Tom Whipple in More Intelligent Life:
This story begins nearly four billion years ago, when the Earth was just another rock in just another solar system. In a pool of sludge on that rock, something astonishing happened. A long stringy molecule found a way to copy itself. Similar molecules would later carry the code that would enable life forms to grow, digest, run, breathe, read, launch rockets to the Moon. But for now, that molecule only knew how to do a single, important thing – to reproduce. This was the moment that life emerged. Since then, as each living organism has multiplied, the codes of life have altered by the tiniest increments generation after generation, stretching across time. Most of these mutations have had little impact. Very, very occasionally, they have been extraordinarily useful. The sum of millions of minuscule modifications over billions of generations has given some organisms the ability to survive in water, land, ice or the desert. They have helped them to beat disease, to be stronger, faster, fly. Across the aeons of biological time, this process has led one particular organism – us – to grow large brains, develop opposable thumbs and communicate complex ideas. We’ve mastered fire, tools, technology. In the great span of evolution, this transformation happened a mere split second ago. Degree by degree we continue to change.
Six years ago a group of those highly evolved organisms worked out how to shrink evolutionary time. Scientists in laboratories on either side of the Atlantic discovered a way to manipulate the blind stumblings of random mutations. Through meticulous trial after trial and not a little fortune, they found a way to edit the code of life – to tweak the information that makes our eyes blue, muscles strong or IQs high. Humans had advanced so far that we were finally able to control our own evolution.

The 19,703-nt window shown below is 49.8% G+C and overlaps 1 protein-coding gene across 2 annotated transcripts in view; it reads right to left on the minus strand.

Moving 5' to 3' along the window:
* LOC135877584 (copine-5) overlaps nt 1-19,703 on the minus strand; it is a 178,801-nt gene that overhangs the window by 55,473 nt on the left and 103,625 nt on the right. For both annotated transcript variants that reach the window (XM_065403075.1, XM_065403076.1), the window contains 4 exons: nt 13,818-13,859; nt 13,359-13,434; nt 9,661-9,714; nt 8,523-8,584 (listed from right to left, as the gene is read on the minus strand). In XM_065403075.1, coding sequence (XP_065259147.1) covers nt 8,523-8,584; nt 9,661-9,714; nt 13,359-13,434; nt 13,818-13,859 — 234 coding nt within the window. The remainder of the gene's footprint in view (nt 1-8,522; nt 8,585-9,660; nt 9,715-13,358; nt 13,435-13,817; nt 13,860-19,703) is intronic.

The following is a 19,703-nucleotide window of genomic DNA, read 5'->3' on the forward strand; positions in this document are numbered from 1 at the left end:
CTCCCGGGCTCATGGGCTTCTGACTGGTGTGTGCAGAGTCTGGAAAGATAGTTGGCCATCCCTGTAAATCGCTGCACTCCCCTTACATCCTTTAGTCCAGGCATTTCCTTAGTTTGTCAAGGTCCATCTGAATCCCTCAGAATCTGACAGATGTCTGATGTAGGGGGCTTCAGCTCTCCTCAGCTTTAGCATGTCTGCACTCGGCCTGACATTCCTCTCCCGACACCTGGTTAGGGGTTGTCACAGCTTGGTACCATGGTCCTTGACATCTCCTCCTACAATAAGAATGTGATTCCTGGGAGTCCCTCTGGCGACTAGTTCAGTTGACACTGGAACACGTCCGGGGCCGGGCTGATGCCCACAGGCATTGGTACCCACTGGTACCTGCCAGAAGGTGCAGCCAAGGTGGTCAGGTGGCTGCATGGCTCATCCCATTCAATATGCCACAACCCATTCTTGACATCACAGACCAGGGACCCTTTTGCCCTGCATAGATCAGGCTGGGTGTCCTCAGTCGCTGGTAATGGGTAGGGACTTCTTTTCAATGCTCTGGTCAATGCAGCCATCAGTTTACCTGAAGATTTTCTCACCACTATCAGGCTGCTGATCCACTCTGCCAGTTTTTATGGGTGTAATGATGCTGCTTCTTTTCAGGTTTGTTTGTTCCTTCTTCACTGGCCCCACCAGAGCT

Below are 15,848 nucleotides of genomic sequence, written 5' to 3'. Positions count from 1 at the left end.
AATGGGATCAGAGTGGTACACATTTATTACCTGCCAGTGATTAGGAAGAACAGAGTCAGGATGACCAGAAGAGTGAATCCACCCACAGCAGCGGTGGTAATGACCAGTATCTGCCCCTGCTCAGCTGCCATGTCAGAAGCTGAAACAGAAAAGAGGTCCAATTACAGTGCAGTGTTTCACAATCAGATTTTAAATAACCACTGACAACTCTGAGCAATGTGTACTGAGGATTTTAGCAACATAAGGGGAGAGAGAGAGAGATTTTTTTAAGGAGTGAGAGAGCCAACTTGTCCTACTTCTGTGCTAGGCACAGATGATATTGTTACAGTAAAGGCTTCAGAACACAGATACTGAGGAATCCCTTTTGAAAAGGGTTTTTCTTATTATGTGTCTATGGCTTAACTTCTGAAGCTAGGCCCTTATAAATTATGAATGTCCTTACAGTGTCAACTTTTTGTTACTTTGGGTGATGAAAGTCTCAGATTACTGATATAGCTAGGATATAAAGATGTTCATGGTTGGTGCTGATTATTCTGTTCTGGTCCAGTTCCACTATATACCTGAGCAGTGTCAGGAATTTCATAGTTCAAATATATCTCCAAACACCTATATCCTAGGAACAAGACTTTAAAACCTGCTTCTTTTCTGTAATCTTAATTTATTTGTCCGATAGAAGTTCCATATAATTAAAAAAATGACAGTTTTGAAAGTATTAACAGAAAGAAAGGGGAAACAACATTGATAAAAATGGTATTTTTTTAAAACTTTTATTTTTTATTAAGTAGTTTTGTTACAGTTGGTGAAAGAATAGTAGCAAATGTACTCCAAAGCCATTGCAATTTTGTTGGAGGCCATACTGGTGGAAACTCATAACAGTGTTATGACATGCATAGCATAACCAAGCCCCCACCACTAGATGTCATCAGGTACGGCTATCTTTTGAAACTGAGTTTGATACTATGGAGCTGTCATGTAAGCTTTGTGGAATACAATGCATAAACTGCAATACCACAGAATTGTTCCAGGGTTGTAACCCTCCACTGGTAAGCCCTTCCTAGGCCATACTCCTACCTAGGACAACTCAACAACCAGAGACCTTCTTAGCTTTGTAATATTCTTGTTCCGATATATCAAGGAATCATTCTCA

Jennifer Doudna, one of those scientists, was not the first to edit genes or genetically modify an organism. But the tool that her team discovered made a previously painstaking and expensive process simpler and usable by almost anyone. Entire PhDs were once spent changing a single gene to make one mutant mouse for research. The eureka moment came in 2012. Doudna remembers the instant when she realised what she had found. She was in her office high above San Francisco bay and her postgraduate student, Martin Jinek, was at the whiteboard. “It was a beautiful California day. I was looking across and seeing the Golden Gate Bridge,” says Doudna, gesturing towards the window: “The sun was streaming in, Martin was writing at the whiteboard.” Stroke by stroke he began sketching a simplified version of a previously obscure molecular mechanism that bacteria use to fight infection. The device had an ungainly name, CRISPR-Cas9. But realisation now dawned that its function was supremely elegant: it chopped up the DNA of invading viruses. What made that discovery important was that the tool could also be programmed to cut up DNA of any kind. Doudna’s team had worked out how to edit the genome of every living thing – even humans.